2017 was another busy year for the Consumer Law Round-Up. Launched by the firm’s Consumer Law Practice, the blog updates readers on key developments within consumer law and provides insights that are relevant to companies and individuals that may be affected by the ever-increasing patchwork of federal and state consumer protection statutes. In 2017, the Consumer Law Round-Up featured posts by approximately 30 different authors on a wide array of topics.
Below is a list of the Top 10 most popular posts of 2017.
On May 26, the plaintiffs in Goldemberg v. Johnson & Johnson Consumer Cos. Inc. filed a motion for preliminary approval to settle their class claims against Johnson & Johnson related to the defendant’s Aveeno Active Naturals brand of personal care products. The lawsuit alleged that the Aveeno products were falsely advertised...Read more
#2 They’re Heeeere! Get Ready for the Specter of Mandatory Initial Discovery in All Cases, Even Consumer Class Actions and Other Complex Cases
The Mandatory Initial Discovery Pilot Project has started in the District of Arizona (for cases filed after May 1, 2017) and the Eastern Division of the Northern District of Illinois (for cases filed on or after June 1, 2017). See General Order 17-08 (D. Az. Apr. 14, 2017); General Order 17-005 (N.D. Ill. Apr. 27, 2017). The bottom line is that the pilot project will require defendants in these courts to quickly marshal the relevant facts and in short order produce a level of substantive disclosures, documents, and ESI that could pose a considerable challenge in consumer class actions...Read more
On July 10, the Consumer Financial Protection Bureau (CFPB) issued a final rule under Section 1028(b) of the Dodd-Frank Act that governs the use of arbitration by providers of a wide swath of consumer financial products and services. Once in effect, the rule will preclude providers of these financial products and services from including class action waivers in their pre-dispute agreements. But the rule’s future in the face of potential legal challenges and in Congress is far from certain...Read more
To have Article III standing to obtain injunctive relief in federal court, a plaintiff must allege a “real or immediate threat” that he will be wronged again in a similar way. City of Los Angeles v. Lyons, 461 U.S. 95, 96 (1983). This simple proposition has resulted in a split within the Ninth Circuit...Read more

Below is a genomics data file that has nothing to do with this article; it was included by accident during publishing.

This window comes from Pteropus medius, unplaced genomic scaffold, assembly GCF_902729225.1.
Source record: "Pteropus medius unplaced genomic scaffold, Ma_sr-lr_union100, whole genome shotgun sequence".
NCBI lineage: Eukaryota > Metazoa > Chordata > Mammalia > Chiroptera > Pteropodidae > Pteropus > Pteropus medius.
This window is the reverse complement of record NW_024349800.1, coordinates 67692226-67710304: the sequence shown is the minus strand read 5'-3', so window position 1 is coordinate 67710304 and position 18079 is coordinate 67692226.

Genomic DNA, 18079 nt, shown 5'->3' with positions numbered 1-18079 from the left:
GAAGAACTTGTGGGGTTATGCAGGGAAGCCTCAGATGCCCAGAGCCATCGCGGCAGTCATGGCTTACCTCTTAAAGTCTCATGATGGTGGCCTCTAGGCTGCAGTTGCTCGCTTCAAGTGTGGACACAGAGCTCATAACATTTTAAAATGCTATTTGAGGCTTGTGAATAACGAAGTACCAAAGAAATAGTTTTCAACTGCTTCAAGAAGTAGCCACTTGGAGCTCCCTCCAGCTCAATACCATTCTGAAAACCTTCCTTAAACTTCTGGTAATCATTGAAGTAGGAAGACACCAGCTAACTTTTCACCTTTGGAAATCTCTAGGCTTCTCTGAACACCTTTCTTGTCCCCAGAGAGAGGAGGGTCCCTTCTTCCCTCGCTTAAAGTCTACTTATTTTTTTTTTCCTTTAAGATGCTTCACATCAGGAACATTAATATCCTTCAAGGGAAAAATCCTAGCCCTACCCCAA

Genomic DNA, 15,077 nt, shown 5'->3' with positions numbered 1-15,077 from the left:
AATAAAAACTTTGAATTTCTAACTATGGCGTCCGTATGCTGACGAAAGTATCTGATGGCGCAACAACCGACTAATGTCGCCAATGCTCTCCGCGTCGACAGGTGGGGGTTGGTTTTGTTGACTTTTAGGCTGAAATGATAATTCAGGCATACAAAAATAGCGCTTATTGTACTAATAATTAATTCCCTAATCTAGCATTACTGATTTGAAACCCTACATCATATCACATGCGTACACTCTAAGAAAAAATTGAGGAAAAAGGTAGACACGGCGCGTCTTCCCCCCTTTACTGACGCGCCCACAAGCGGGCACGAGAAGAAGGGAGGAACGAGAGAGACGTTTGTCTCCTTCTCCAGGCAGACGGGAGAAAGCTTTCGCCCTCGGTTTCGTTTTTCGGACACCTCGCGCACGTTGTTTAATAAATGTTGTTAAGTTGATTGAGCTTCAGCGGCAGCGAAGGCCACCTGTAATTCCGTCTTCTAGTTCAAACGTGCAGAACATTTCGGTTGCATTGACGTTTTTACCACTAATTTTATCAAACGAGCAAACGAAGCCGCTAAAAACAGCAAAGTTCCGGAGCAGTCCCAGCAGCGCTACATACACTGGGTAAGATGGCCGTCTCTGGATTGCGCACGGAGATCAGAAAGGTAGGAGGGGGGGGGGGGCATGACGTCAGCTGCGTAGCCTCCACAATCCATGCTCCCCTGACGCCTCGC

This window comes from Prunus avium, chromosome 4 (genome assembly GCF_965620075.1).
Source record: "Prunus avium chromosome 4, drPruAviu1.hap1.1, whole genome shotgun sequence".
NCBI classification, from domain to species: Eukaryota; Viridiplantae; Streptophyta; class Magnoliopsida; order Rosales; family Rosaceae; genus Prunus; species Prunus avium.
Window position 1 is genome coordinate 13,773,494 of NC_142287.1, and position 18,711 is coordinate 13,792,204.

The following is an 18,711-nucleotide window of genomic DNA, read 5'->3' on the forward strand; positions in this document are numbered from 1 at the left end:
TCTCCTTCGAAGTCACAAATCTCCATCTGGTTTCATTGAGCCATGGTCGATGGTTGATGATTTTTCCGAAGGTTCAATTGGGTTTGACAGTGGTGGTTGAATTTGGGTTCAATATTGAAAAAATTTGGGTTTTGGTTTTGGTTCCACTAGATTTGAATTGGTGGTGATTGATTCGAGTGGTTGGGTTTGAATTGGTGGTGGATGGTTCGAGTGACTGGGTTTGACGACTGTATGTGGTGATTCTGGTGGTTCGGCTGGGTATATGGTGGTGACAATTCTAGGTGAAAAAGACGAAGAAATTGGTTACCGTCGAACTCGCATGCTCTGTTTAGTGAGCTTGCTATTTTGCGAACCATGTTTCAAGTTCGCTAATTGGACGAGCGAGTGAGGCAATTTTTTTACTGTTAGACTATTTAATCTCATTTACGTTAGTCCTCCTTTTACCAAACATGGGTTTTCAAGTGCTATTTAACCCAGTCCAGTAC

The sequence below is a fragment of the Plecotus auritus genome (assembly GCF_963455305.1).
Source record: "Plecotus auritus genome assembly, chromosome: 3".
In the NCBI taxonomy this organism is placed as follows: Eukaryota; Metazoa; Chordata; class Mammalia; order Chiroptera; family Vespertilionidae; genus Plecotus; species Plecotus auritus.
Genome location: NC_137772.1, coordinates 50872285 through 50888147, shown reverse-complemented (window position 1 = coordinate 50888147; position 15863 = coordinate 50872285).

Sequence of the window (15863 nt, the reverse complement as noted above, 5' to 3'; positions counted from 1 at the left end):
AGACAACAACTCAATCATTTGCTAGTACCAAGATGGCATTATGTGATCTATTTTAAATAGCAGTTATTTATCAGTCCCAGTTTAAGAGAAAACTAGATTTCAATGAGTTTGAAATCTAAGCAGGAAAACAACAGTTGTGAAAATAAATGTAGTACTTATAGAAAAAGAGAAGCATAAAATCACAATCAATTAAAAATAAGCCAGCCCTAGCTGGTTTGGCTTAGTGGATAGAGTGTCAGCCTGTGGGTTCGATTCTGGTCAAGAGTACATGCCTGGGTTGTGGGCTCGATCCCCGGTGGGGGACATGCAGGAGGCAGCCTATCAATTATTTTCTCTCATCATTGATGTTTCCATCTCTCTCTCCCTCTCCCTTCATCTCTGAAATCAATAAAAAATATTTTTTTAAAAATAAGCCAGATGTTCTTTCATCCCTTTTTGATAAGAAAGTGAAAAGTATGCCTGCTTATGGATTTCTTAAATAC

On Wednesday, April 19, 2017, the Ninth Circuit (with Judge O’Scannlain dissenting in part) issued an unpublished opinion reversing and remanding several of Judge Koh’s orders in Bruton v. Gerber Products Co. Plaintiff Natalia Bruton alleged that the labels of several Gerber baby food products were “misbranded” under the federal Food Drug & Cosmetic Act (FDCA) and the FDA regulations adopted pursuant to that Act, violating several federal and California statutes, including...Read more
#6 Trump Administration’s Regulatory Rollback Should Come with a Warning Label: Cutting Some Regulations May Be Harmful to Your Bottom Line
On January 30, President Trump signed the Presidential Executive Order on Reducing Regulation and Controlling Regulatory Costs. Executive Order 13371. The stated aim of the Order is to “manage the costs associated with the governmental imposition of private expenditures required to comply with Federal regulations” by identifying regulations for elimination. Order Section 1. Much of the early coverage of this Executive Order has focused on environmental regulations and labor rules, pondering...Read more
As of May 25, 2018, all companies that offer goods or services to residents of the European Union (EU) will be required to comply with the EU General Data Protection Regulation (GDPR). Companies must begin to get their houses in order now, however. The GDPR will impose strict requirements and hefty penalties for non-compliance...Read more
The US Court of Appeals for the Eleventh Circuit concluded that a confidentiality provision in an arbitration clause in a bank account holder agreement was substantively unconscionable. Larsen v. Citibank FSB, 871 F.3d 1295 (11th Cir. Sep. 26, 2017). The case concerned a putative class of account holders who challenged the bank’s overdraft policy. The arbitration clause in the account holder agreement required both parties to keep confidential any decision of an arbitrator...Read more
Class plaintiffs often accuse food manufacturers of misrepresenting some aspect of their product offerings. There are countless examples where the discrepancies latched onto by the plaintiffs’ bar between what the manufacturer advertised and what the consumer received are small. But how small is too small to matter? Lawyers have a name for this question: materiality. A claim for fraudulent misrepresentation can only go forward if the alleged misrepresentation is material...Read more
On November 1, during a closed meeting, President Trump quietly signed into law House Joint Resolution 111, thereby voiding the Consumer Financial Protection Bureau’s (CFPB) arbitration agreements rule. That rule, which we wrote about in more detail here, was promulgated in July...Read more
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